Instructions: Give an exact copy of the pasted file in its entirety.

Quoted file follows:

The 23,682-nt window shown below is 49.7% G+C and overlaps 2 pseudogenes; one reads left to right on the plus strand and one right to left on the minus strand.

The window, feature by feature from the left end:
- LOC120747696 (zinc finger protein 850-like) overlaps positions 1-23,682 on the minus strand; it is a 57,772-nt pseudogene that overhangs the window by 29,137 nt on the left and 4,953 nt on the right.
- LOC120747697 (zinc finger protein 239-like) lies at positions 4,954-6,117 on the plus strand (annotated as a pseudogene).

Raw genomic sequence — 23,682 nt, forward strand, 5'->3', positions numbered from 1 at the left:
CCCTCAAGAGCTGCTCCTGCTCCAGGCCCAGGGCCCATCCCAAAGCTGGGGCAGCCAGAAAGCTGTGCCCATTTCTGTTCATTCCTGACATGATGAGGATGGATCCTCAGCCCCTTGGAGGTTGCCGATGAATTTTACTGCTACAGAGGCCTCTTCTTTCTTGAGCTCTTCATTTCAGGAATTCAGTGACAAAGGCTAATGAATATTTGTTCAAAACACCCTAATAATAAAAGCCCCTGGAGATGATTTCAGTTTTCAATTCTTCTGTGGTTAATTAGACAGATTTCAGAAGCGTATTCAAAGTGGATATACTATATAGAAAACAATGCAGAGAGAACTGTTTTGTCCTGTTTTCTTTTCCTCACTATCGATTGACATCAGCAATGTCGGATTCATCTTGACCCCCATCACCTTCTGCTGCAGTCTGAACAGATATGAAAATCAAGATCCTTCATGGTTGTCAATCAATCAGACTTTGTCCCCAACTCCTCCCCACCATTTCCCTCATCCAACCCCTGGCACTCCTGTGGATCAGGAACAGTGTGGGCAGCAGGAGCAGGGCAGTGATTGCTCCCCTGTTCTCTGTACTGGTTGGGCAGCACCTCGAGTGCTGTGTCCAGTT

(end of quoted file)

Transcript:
The 23,682-nt window shown below is 49.7% G+C and overlaps 2 pseudogenes; one reads left to right on the plus strand and one right to left on the minus strand.

The window, feature by feature from the left end:
- LOC120747696 (zinc finger protein 850-like) overlaps positions 1-23,682 on the minus strand; it is a 57,772-nt pseudogene that overhangs the window by 29,137 nt on the left and 4,953 nt on the right.
- LOC120747697 (zinc finger protein 239-like) lies at positions 4,954-6,117 on the plus strand (annotated as a pseudogene).

Raw genomic sequence — 23,682 nt, forward strand, 5'->3', positions numbered from 1 at the left:
CCCTCAAGAGCTGCTCCTGCTCCAGGCCCAGGGCCCATCCCAAAGCTGGGGCAGCCAGAAAGCTGTGCCCATTTCTGTTCATTCCTGACATGATGAGGATGGATCCTCAGCCCCTTGGAGGTTGCCGATGAATTTTACTGCTACAGAGGCCTCTTCTTTCTTGAGCTCTTCATTTCAGGAATTCAGTGACAAAGGCTAATGAATATTTGTTCAAAACACCCTAATAATAAAAGCCCCTGGAGATGATTTCAGTTTTCAATTCTTCTGTGGTTAATTAGACAGATTTCAGAAGCGTATTCAAAGTGGATATACTATATAGAAAACAATGCAGAGAGAACTGTTTTGTCCTGTTTTCTTTTCCTCACTATCGATTGACATCAGCAATGTCGGATTCATCTTGACCCCCATCACCTTCTGCTGCAGTCTGAACAGATATGAAAATCAAGATCCTTCATGGTTGTCAATCAATCAGACTTTGTCCCCAACTCCTCCCCACCATTTCCCTCATCCAACCCCTGGCACTCCTGTGGATCAGGAACAGTGTGGGCAGCAGGAGCAGGGCAGTGATTGCTCCCCTGTTCTCTGTACTGGTTGGGCAGCACCTCGAGTGCTGTGTCCAGTT